Saturday, April 12, 2014

Stolen and Sold Cheap!

Visitors to PORTA – the Albania House in Athens, Greece will recall that this cultural center for Albanian immigrants is located in a two-story, neo-classical house on the side of Philopappou Hill in the village of Koukaki, in the shadow of the Acropolis. If you visit on a Friday, you will observe that the Laiki (People’s Market) takes over our area. Vehicular traffic is prohibited on Zaharitsa (Sweet) Street, to enable farmers and merchants to set up stalls and sell everything from ladies underwear to fruits and vegetables. Vendors yell out their spiel, enticing the passersby to see, handle smell and even occasionally to taste a sampling of their precious goods. Well, no one has set up a stand for edible underwear, yet, but you get the point!

While Janice was shopping, I waited in the car. Since the Laiki commotion had my usual route blocked, I prepared to turn the vehicle around and head in the opposite direction. To survive in Athens, despite the narrow-streets, abundance of automobiles and dense population, we always have at least 2 routes in mind for travel. If the Laiki doesn’t block you, street closures accompanying a visit from German Chancellor Angela Merkel or a predictable and sometimes dangerous protest demonstration certainly will.
I engaged my best automated friend, the motion sensor which is activated when I hit reverse gear, and backed up carefully. Headed in the opposite direction, I looked in the rear-view mirror, with the impatient hope that Janice was soon to appear. Do you know that awkward moment when you make eye contact with a total stranger in the car’s rear-view mirror? There should be a Greek word for that!

We looked at each other. I watched, as motive, means and opportunity brightened his countenance. He approached the vehicle and sidled up alongside my driver’s side door before I could activate the power window button. He spoke with the artificially sweetened friendliness of a used car salesman. I responded in kind.
Then, he leaned in my window, his weary, unshaven, street-dirty face even closer to mine, and began to speak in conspiratorial tones. He willingly shared his halitosis. Certain that my personal space was violated, as he passed far beyond my comfort zone, I cracked open a linguistic alibi as an escape hatch from this conversation. Over my protest that I speak Greek poorly, I learned that the polyglot spoke pretty good English!

Sensing progress, he furtively looked around, checking to ensure that no one could see what he was holding in a handkerchief in his palm. Methodically, he unwrapped the soiled bandana. My eyes followed the dramatic unfolding of a gold ring with a diamond located prominently, along with a woman’s bracelet. After a few seconds he informed me that the bracelet alone would sell in good shops for 600 Euro. Then, he said, “I sell to you, meester, for 200 Euro!” When, in two languages, I said, “No, thank you!” he evidenced that he had passed the salesman’s exam on how to handle rejection. “I sell to you, meester, for 100 Euro!” “No thank you!” I repeated, with growing consternation. “I sell to you for 75 Euro - for your wife, your daughter, your friend girl!” (His English was not perfect!)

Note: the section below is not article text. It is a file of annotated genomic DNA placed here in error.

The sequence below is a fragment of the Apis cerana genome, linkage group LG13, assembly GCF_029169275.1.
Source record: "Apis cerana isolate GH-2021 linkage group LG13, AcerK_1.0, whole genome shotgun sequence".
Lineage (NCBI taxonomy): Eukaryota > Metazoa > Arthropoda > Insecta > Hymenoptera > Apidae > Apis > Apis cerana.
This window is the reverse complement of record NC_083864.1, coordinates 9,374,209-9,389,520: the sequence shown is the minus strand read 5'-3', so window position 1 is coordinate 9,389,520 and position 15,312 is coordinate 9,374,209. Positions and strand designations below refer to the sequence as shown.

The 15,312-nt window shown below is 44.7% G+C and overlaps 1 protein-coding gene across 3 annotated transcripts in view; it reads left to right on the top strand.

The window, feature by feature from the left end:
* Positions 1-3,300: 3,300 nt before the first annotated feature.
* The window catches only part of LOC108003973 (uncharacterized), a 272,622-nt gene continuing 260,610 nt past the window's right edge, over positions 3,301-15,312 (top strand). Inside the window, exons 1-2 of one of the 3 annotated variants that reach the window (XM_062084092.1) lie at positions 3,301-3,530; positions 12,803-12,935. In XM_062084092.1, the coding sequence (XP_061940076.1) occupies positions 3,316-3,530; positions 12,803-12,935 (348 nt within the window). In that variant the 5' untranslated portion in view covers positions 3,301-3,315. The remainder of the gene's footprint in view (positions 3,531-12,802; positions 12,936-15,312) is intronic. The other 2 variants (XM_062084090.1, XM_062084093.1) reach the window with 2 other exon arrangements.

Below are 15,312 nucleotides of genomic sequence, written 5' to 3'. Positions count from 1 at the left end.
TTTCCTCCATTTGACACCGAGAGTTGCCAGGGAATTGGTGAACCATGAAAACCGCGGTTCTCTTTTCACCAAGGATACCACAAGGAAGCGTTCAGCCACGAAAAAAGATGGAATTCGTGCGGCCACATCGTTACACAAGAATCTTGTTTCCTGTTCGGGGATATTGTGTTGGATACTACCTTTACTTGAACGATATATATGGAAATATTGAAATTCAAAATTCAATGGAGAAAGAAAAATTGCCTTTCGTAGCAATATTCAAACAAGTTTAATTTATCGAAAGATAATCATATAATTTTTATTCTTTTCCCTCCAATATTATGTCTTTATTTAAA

I sensed the need for a new strategy just as Janice returned to the car. The sidewalk salesperson exuded momentum. “For pretty lady?” he asked. Without bringing Janice up to speed and with no acknowledgement of his accurate assessment of my wife’s attractiveness, I started my car’s motor and said to him: “If these belong to you, you should never sell them for so much less than they are worth!” As I pulled away from the curb, the desperate, persistent man shouted, “40 Euro, meester?”

In this case, it was only jewelry – baubles to “prettify” someone’s hand. Sadly and more importantly, I run across far too many on the crooked, crowded streets of Athens whose lives and hopes have been stolen and sold cheaply.

1 comment:

Silky's Blog said...

Bob - I continue to be amazed that a so-long-ago graduate of our illustrious college can still think and write so well. I know I'm a little older than you, but I'm still trying to escape the boxes in which we were expected to function. You must have had Ms. Lipsey along the way. She tried to tell me I needed to escape. I always enjoy your posts and I frequently bring up your names during our prayer time at University Baptist in Starkville. Grace to you and your wife. I hope she looks beautiful in her new ring and bracelet.